Faye B. Roberts
There are two different categories for legal grounds for divorce: "Fault" and "No Fault".
What is "No Fault" divorce?
"No Fault" divorce is when the spouse suing for divorce does not have to prove that his or her spouse did something wrong. Every state recognizes the legal grounds for divorce regardless of who is at fault.
To get a No Fault divorce, the suing spouse just simply states a reason recognized by that state. In most cases, it's enough to say that the couple cannot get along, (these go by the names "incompatibility," or "irreconcilable differences"). In many instances however, the couple must live apart for a period of months or even years in order to get a No Fault divorce. One spouse cannot stop a No Fault divorce. Objecting to a spouse's request for divorce is itself an irreconcilable difference that would justify the divorce. There is a 60 day waiting period before the court grants a divorce on the grounds of irreconcilable differences.
It is important to do some research for the state you live in since a No Fault divorce is the only option allowed by a number of states. The other states recognize both a No Fault divorce or a Fault divorce.
What is "Fault" divorce?
Fault divorce is a divorce granted on one of the following:
* cruelty (inflicting emotional or physical pain) - this is the most frequently used grounds for legal divorce
* desertion for a specified period of time
* being confined in prison for a set number of years, and
* physically unable to engage in sexual intercourse, if it was not disclosed before marriage.
Some people choose a Fault divorce because they don't want to wait out the period of separation required by their state's law for a No Fault divorce. Also in some states, a spouse who proves the other spouse is at fault may receive a greater share of the marital property or more alimony.
Since the legal grounds for divorce vary from state to state, choose the grounds that applies to your situation and is legal in your state. Use the guidelines below to do your research.
1) Each state has different laws about divorce. Check the laws of your state yourself or talk to an attorney to define what the legal grounds for divorce are in your state.
2) Some states allow divorce based simply on irreconcilable differences. You don't have to give any reason other than that.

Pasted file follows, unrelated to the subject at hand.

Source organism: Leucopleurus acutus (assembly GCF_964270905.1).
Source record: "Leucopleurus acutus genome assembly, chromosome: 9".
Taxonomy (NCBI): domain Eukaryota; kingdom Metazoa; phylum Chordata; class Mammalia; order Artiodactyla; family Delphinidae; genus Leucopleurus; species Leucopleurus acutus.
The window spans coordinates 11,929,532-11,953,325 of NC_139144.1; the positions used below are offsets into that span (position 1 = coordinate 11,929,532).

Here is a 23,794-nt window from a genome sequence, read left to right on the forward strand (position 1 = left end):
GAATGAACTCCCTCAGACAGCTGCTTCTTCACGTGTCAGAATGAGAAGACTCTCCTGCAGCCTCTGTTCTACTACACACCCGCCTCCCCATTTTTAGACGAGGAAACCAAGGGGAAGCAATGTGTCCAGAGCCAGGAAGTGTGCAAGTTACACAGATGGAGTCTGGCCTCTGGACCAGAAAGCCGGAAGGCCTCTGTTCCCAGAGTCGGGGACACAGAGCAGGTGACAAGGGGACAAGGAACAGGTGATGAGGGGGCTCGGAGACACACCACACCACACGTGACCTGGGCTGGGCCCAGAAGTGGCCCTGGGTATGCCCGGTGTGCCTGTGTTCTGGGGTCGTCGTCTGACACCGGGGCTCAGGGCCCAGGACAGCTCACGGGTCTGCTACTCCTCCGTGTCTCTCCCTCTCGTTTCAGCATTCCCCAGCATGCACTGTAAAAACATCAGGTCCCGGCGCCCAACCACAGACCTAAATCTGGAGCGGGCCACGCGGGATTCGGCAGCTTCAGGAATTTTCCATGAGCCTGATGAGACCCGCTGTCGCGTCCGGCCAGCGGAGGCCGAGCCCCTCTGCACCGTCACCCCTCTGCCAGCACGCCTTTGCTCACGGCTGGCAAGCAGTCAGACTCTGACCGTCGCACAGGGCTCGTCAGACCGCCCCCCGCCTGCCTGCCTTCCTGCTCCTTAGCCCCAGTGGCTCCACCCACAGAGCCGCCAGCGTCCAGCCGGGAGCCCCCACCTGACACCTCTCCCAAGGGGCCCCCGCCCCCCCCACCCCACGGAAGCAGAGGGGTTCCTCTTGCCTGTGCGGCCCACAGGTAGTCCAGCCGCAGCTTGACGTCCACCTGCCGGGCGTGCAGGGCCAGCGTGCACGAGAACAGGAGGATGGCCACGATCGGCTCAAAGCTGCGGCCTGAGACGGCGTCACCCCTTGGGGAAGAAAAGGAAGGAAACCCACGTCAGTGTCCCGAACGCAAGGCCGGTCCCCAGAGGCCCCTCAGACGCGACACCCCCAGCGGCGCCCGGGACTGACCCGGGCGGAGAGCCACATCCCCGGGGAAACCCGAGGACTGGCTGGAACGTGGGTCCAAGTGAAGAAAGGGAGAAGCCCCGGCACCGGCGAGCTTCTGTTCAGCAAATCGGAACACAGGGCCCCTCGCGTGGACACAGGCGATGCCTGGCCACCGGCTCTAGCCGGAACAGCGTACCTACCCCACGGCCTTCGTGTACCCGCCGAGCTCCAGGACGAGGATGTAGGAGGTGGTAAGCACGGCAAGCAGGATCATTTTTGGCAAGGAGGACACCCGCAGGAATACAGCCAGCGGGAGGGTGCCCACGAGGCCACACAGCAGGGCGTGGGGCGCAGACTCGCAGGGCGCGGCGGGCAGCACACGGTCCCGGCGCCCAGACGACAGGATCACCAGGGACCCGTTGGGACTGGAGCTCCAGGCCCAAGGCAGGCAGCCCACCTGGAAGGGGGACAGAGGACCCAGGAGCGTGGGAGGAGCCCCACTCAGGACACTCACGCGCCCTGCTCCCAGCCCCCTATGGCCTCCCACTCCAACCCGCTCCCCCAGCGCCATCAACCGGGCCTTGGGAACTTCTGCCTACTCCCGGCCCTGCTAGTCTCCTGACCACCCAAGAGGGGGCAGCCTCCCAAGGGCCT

3) Realize that in some states it is more (or less) difficult to obtain a divorce.
4) Abandonment by your spouse is legal grounds for divorce in some states. There is usually a time requirement before you can file for divorce.
5) You should give consideration on the way your spouse treats you. Many states allow divorce if there is cruel or inhuman treatment.
6) Legal separation is also grounds for a divorce. Many states have a requirement that you must be legally separated for a specified period of time before you can divorce using separation as a reason
8) Serious consideration should be given when using adultery as legal grounds for divorce. Adultery occurs when one spouse has sexual intercourse with someone else during the marriage. Most states require a lot of proof if using adultery as grounds. This can often be very unpleasant and confrontational.
The information provided is by no means a complete compendium of the legal grounds for divorce, rather a basic framework to begin your research. If both partners are in agreement a divorce can be a simple procedure. If not in agreement, it can become a time consuming, tedious, and expensive procedure. Knowing your rights can help alleviate some of this confusion and expense.
Faye B. Roberts is an independent researcher who has gone through a divorce and has suffered the effects it has on the entire family. Find out how to start enjoying your life again, and allow your children to do the same. Divorce and the Family is a simple solution to a complex problem.
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